The initial setup of the chart typically involves establishing standardized control UCL (Upper Control Limit) and LCL (Lower Control Limit), and Target (Centerline) values, for both the Primary (XBar) and Secondary (Range) charts. These limits are calculated based on monitoring and sampling the process when it is running while “in control”. The formulas for XBar-R charts are listed below.

\(\Large{\bar{X_i}=\left(\frac{1}{M}\right)\sum_{j=1}^M X_j = \frac{(X_1 + X_2 + \cdots + X_M)}{M}}\)Each sample interval has M values, representing the sample subgroup size. The mean \({\bar{X_i}}\) or (XBar i value) for each sample interval is just the standard mean calculation using the data values (\(X_1, X_2, …, X_M\)) for that sample interval.

Let (\(\bar{X_1}, \bar{ X_2}, …, \bar{ X_M}\)) be the means of the N sample intervals. The \(\bar{\bar{X}}\) (mean of means, or XBarBar) is just the mean of the N \(\bar{X}\) ( or XBar), values.

Let* * (\(R_1, R_2, … R_n\)) * *be the ranges of the N sample intervals. Each range is calculated by taking the difference between the minimum and maximum value of the M sample values for each sample interval The average range \(\bar{R}\) (or RBar) is just the mean of these range values.

Assume that the test data in the chart above is such a run. You will find the raw sample data (5 samples per subinterval (M), 25 subintervals (N)) in the table section of the chart below in the Sample No1 to Sample No5 rows. The Mean row shows the calculated Mean (\({\bar{X_i}}\)) values for each sample interval. The Range row shows the calculated Range (\(R_i\)) value for each sample interval. These values are used to calculate the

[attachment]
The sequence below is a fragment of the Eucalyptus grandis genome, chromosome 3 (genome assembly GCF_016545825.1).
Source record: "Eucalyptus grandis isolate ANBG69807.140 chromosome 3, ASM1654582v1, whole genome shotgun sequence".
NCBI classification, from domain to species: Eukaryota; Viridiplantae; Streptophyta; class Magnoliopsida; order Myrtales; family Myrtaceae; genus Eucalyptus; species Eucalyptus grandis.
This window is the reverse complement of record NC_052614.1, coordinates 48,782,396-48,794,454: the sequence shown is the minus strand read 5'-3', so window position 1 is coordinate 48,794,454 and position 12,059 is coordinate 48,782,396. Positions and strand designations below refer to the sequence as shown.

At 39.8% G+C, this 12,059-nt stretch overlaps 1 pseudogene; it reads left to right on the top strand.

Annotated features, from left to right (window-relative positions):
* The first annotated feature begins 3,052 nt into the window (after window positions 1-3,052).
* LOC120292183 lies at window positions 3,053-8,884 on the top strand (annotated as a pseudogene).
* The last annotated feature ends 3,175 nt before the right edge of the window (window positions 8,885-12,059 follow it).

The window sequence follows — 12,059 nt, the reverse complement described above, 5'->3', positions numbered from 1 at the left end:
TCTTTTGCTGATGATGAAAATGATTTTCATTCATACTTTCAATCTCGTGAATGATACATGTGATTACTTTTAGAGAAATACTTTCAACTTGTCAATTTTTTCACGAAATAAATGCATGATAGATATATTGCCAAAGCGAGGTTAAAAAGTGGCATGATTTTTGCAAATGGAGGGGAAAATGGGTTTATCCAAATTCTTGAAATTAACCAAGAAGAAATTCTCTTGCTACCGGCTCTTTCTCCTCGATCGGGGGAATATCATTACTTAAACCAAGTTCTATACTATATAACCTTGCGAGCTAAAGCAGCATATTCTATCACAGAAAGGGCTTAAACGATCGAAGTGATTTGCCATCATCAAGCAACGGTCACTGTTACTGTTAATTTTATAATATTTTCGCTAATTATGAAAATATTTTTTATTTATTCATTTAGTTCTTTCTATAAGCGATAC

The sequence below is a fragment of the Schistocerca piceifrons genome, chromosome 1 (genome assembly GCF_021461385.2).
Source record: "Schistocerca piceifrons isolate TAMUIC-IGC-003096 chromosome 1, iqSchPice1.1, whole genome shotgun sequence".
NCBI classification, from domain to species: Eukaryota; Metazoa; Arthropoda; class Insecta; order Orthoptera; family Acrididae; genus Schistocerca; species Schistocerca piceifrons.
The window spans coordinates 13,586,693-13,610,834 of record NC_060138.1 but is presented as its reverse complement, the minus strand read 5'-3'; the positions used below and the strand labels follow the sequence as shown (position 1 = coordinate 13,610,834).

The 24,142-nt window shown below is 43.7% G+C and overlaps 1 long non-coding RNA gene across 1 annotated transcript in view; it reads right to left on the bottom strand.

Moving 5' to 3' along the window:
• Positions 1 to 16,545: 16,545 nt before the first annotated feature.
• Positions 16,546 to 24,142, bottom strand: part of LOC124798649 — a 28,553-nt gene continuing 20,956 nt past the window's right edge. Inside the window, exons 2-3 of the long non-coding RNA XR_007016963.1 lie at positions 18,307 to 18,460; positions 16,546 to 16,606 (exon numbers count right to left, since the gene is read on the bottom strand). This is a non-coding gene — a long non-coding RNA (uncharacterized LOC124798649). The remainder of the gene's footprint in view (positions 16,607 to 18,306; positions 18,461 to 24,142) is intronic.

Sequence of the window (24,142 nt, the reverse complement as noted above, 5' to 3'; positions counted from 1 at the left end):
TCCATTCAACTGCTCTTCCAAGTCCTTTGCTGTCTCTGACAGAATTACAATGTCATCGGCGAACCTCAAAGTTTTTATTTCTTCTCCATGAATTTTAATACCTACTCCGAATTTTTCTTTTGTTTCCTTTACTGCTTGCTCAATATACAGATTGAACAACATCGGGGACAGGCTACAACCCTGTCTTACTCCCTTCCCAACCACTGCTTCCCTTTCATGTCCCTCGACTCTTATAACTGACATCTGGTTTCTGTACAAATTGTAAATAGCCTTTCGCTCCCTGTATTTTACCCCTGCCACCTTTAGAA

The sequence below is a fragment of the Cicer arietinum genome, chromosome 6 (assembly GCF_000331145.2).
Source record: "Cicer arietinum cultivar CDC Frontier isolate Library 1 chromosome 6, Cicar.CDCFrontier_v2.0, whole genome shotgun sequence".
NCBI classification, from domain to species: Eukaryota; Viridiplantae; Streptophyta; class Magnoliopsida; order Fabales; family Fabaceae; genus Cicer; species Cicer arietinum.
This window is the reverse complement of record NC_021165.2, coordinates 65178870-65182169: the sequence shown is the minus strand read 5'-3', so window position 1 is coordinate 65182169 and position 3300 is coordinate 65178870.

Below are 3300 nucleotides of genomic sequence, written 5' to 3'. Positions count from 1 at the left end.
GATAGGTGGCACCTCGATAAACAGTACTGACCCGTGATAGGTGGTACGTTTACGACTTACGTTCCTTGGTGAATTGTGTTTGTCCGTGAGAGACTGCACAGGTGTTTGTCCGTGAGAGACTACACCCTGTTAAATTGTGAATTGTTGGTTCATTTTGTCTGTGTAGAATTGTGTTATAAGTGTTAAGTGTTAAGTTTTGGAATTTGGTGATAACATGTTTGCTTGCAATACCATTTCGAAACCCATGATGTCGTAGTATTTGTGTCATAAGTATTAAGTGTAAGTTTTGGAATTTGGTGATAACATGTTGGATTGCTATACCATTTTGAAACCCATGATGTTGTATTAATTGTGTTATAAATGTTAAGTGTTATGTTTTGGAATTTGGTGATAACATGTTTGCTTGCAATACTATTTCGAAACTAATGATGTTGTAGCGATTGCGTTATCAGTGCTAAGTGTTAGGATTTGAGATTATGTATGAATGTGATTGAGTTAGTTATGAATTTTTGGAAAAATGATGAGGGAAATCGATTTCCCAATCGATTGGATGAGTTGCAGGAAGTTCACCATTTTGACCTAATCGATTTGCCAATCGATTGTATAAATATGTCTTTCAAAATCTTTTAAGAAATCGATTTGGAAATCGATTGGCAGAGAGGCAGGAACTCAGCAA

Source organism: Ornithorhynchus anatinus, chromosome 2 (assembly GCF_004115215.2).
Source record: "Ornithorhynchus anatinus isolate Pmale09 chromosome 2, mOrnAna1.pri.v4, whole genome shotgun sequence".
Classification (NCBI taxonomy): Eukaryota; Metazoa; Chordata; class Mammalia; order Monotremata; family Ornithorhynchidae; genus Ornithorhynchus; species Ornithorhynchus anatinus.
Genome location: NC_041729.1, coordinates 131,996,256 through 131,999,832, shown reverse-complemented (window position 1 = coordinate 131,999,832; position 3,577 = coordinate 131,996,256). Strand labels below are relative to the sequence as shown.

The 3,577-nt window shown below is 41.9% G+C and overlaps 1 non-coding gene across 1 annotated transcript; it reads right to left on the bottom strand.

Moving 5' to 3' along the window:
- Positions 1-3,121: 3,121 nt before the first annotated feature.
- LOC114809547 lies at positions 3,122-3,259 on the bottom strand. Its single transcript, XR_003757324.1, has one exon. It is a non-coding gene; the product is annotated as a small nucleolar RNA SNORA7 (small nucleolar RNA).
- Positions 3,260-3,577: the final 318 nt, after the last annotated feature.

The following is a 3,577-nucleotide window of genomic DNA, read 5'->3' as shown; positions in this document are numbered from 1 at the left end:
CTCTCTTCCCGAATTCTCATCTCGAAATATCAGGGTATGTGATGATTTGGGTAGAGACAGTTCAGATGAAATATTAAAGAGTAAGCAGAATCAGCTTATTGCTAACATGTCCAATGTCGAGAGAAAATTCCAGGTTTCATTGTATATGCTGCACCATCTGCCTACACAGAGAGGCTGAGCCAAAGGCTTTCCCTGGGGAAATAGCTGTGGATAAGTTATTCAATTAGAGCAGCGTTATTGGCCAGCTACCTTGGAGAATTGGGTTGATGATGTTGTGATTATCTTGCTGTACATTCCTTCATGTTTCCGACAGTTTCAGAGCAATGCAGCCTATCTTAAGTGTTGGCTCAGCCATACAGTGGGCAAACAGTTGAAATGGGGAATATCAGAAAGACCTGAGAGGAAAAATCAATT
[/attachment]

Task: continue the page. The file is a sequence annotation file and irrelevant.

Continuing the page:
\({\bar{\bar{X_i}}}\) and \({\bar{R}}\) values use in the charts Target, LCL and UCL formulas.

### Control Limits for the Xbar (top) chart

\(\Large{UCL= \bar{\bar{X}} + A_2 * \bar{R} }\\\) \(\Large{Target = \bar{\bar{X}}}\\\) \(\Large{LCL= \bar{\bar{X}} – A_2 * \bar{R}}\\\)where the constant* A*2 is tabulated for subgroup sizes 2-8 in the Table of **XBar-R Chart Factors** table below.

### Control Limits for the R (Range) – bottom chart

\(\Large{UCL= D_4 * \bar{R} }\) \(\Large{Target = \bar{R} }\) \(\Large{LCL= D_3 * \bar{R} }\)where the constants* D3 and D4 *are tabulated for various sample sizes in the **Table of XBar-R Chart Factors** table below.

** Table of XBar-R Chart Factors**

SubgroupSize | A2 | D3 | D4 |

2 | 1.88 | 0 | 3.267 |

3 | 1.023 | 0 | 2.574 |

4 | 0.729 | 0 | 2.282 |

5 | 0.577 | 0 | 2.114 |

6 | 0.483 | 0 | 2.004 |

7 | 0.419 | 0.076 | 1.924 |

8 | 0.373 | 0.136 | 1.864 |

9 | 0.337 | 0.184 | 1.816 |

15 | 0.223 | 0.348 | 1.652 |

20 | 0.18 | 0.414 | 1.586 |

25 | 0.153 | 0.459 | 1.541 |

**XBar-R Chart – 2 (Interactive)**